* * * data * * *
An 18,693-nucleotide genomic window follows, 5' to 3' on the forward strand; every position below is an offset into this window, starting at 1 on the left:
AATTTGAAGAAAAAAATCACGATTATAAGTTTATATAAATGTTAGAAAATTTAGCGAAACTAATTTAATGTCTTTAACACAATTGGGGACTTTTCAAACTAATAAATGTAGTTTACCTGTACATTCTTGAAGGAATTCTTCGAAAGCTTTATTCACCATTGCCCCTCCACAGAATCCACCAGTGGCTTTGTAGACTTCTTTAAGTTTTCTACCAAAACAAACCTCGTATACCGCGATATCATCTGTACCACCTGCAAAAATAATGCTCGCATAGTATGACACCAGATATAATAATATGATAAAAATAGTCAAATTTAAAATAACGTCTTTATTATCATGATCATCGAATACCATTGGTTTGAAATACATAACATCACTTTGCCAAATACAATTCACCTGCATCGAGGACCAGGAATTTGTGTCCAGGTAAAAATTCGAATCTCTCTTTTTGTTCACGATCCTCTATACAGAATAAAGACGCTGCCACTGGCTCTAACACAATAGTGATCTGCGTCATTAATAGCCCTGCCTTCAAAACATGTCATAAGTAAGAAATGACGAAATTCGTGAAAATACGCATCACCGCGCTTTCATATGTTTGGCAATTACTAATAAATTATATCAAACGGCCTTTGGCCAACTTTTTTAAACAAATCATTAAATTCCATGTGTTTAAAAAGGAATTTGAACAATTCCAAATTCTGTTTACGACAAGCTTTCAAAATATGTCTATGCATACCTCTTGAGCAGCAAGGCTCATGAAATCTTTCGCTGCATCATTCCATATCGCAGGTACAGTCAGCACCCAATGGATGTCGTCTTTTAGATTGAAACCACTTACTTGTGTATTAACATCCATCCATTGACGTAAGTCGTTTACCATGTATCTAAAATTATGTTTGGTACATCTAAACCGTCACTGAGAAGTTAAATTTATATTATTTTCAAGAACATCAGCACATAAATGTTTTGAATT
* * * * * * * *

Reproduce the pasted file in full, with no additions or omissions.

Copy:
An 18,693-nucleotide genomic window follows, 5' to 3' on the forward strand; every position below is an offset into this window, starting at 1 on the left:
AATTTGAAGAAAAAAATCACGATTATAAGTTTATATAAATGTTAGAAAATTTAGCGAAACTAATTTAATGTCTTTAACACAATTGGGGACTTTTCAAACTAATAAATGTAGTTTACCTGTACATTCTTGAAGGAATTCTTCGAAAGCTTTATTCACCATTGCCCCTCCACAGAATCCACCAGTGGCTTTGTAGACTTCTTTAAGTTTTCTACCAAAACAAACCTCGTATACCGCGATATCATCTGTACCACCTGCAAAAATAATGCTCGCATAGTATGACACCAGATATAATAATATGATAAAAATAGTCAAATTTAAAATAACGTCTTTATTATCATGATCATCGAATACCATTGGTTTGAAATACATAACATCACTTTGCCAAATACAATTCACCTGCATCGAGGACCAGGAATTTGTGTCCAGGTAAAAATTCGAATCTCTCTTTTTGTTCACGATCCTCTATACAGAATAAAGACGCTGCCACTGGCTCTAACACAATAGTGATCTGCGTCATTAATAGCCCTGCCTTCAAAACATGTCATAAGTAAGAAATGACGAAATTCGTGAAAATACGCATCACCGCGCTTTCATATGTTTGGCAATTACTAATAAATTATATCAAACGGCCTTTGGCCAACTTTTTTAAACAAATCATTAAATTCCATGTGTTTAAAAAGGAATTTGAACAATTCCAAATTCTGTTTACGACAAGCTTTCAAAATATGTCTATGCATACCTCTTGAGCAGCAAGGCTCATGAAATCTTTCGCTGCATCATTCCATATCGCAGGTACAGTCAGCACCCAATGGATGTCGTCTTTTAGATTGAAACCACTTACTTGTGTATTAACATCCATCCATTGACGTAAGTCGTTTACCATGTATCTAAAATTATGTTTGGTACATCTAAACCGTCACTGAGAAGTTAAATTTATATTATTTTCAAGAACATCAGCACATAAATGTTTTGAATT